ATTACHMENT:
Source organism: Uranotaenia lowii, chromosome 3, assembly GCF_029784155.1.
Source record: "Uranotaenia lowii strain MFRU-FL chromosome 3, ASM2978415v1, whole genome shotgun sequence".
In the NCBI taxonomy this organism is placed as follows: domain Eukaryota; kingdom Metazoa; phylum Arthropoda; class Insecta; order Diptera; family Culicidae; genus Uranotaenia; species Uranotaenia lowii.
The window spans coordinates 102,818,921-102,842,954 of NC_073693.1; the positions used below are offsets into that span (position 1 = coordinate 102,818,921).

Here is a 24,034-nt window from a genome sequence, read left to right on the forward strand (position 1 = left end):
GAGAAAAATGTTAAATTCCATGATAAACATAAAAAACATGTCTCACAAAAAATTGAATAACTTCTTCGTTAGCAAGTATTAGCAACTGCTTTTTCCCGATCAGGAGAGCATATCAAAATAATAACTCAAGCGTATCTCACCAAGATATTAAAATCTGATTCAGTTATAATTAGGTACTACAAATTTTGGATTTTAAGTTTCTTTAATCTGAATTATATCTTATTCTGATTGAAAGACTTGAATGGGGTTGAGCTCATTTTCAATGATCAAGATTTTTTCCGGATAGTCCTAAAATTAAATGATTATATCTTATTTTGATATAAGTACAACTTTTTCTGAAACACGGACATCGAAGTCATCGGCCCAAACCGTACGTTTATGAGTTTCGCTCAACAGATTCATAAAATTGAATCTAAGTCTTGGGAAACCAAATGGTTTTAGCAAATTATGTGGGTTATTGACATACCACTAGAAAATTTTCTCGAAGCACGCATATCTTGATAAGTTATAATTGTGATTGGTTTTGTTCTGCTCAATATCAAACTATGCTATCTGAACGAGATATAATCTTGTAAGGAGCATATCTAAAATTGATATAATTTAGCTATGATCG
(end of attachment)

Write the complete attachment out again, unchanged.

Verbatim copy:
Source organism: Uranotaenia lowii, chromosome 3, assembly GCF_029784155.1.
Source record: "Uranotaenia lowii strain MFRU-FL chromosome 3, ASM2978415v1, whole genome shotgun sequence".
In the NCBI taxonomy this organism is placed as follows: domain Eukaryota; kingdom Metazoa; phylum Arthropoda; class Insecta; order Diptera; family Culicidae; genus Uranotaenia; species Uranotaenia lowii.
The window spans coordinates 102,818,921-102,842,954 of NC_073693.1; the positions used below are offsets into that span (position 1 = coordinate 102,818,921).

Here is a 24,034-nt window from a genome sequence, read left to right on the forward strand (position 1 = left end):
GAGAAAAATGTTAAATTCCATGATAAACATAAAAAACATGTCTCACAAAAAATTGAATAACTTCTTCGTTAGCAAGTATTAGCAACTGCTTTTTCCCGATCAGGAGAGCATATCAAAATAATAACTCAAGCGTATCTCACCAAGATATTAAAATCTGATTCAGTTATAATTAGGTACTACAAATTTTGGATTTTAAGTTTCTTTAATCTGAATTATATCTTATTCTGATTGAAAGACTTGAATGGGGTTGAGCTCATTTTCAATGATCAAGATTTTTTCCGGATAGTCCTAAAATTAAATGATTATATCTTATTTTGATATAAGTACAACTTTTTCTGAAACACGGACATCGAAGTCATCGGCCCAAACCGTACGTTTATGAGTTTCGCTCAACAGATTCATAAAATTGAATCTAAGTCTTGGGAAACCAAATGGTTTTAGCAAATTATGTGGGTTATTGACATACCACTAGAAAATTTTCTCGAAGCACGCATATCTTGATAAGTTATAATTGTGATTGGTTTTGTTCTGCTCAATATCAAACTATGCTATCTGAACGAGATATAATCTTGTAAGGAGCATATCTAAAATTGATATAATTTAGCTATGATCG